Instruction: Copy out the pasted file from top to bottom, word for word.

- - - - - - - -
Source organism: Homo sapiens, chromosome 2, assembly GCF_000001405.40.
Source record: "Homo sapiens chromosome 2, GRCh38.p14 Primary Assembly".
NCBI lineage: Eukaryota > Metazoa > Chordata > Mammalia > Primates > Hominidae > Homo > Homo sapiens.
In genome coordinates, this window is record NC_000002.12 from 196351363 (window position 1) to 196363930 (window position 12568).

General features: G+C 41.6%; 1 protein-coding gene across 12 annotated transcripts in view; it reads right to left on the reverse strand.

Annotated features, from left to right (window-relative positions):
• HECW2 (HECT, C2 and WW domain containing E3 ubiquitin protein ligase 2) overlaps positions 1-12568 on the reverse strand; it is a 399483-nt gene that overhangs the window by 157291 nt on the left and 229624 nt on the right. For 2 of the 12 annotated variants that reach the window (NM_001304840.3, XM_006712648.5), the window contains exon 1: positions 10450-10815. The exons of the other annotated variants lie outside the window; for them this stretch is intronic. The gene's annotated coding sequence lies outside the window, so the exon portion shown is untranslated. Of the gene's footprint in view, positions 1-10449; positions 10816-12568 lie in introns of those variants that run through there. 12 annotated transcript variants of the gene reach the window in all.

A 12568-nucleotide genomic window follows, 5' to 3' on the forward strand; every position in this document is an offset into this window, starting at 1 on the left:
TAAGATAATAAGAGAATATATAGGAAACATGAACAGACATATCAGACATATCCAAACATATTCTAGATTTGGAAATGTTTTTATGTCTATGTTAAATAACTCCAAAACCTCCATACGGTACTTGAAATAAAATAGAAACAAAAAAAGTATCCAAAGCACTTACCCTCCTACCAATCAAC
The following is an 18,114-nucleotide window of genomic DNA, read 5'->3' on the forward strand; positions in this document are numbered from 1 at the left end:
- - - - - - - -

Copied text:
Source organism: Homo sapiens, chromosome 2, assembly GCF_000001405.40.
Source record: "Homo sapiens chromosome 2, GRCh38.p14 Primary Assembly".
NCBI lineage: Eukaryota > Metazoa > Chordata > Mammalia > Primates > Hominidae > Homo > Homo sapiens.
In genome coordinates, this window is record NC_000002.12 from 196351363 (window position 1) to 196363930 (window position 12568).

General features: G+C 41.6%; 1 protein-coding gene across 12 annotated transcripts in view; it reads right to left on the reverse strand.

Annotated features, from left to right (window-relative positions):
• HECW2 (HECT, C2 and WW domain containing E3 ubiquitin protein ligase 2) overlaps positions 1-12568 on the reverse strand; it is a 399483-nt gene that overhangs the window by 157291 nt on the left and 229624 nt on the right. For 2 of the 12 annotated variants that reach the window (NM_001304840.3, XM_006712648.5), the window contains exon 1: positions 10450-10815. The exons of the other annotated variants lie outside the window; for them this stretch is intronic. The gene's annotated coding sequence lies outside the window, so the exon portion shown is untranslated. Of the gene's footprint in view, positions 1-10449; positions 10816-12568 lie in introns of those variants that run through there. 12 annotated transcript variants of the gene reach the window in all.

A 12568-nucleotide genomic window follows, 5' to 3' on the forward strand; every position in this document is an offset into this window, starting at 1 on the left:
TAAGATAATAAGAGAATATATAGGAAACATGAACAGACATATCAGACATATCCAAACATATTCTAGATTTGGAAATGTTTTTATGTCTATGTTAAATAACTCCAAAACCTCCATACGGTACTTGAAATAAAATAGAAACAAAAAAAGTATCCAAAGCACTTACCCTCCTACCAATCAAC
The following is an 18,114-nucleotide window of genomic DNA, read 5'->3' on the forward strand; positions in this document are numbered from 1 at the left end: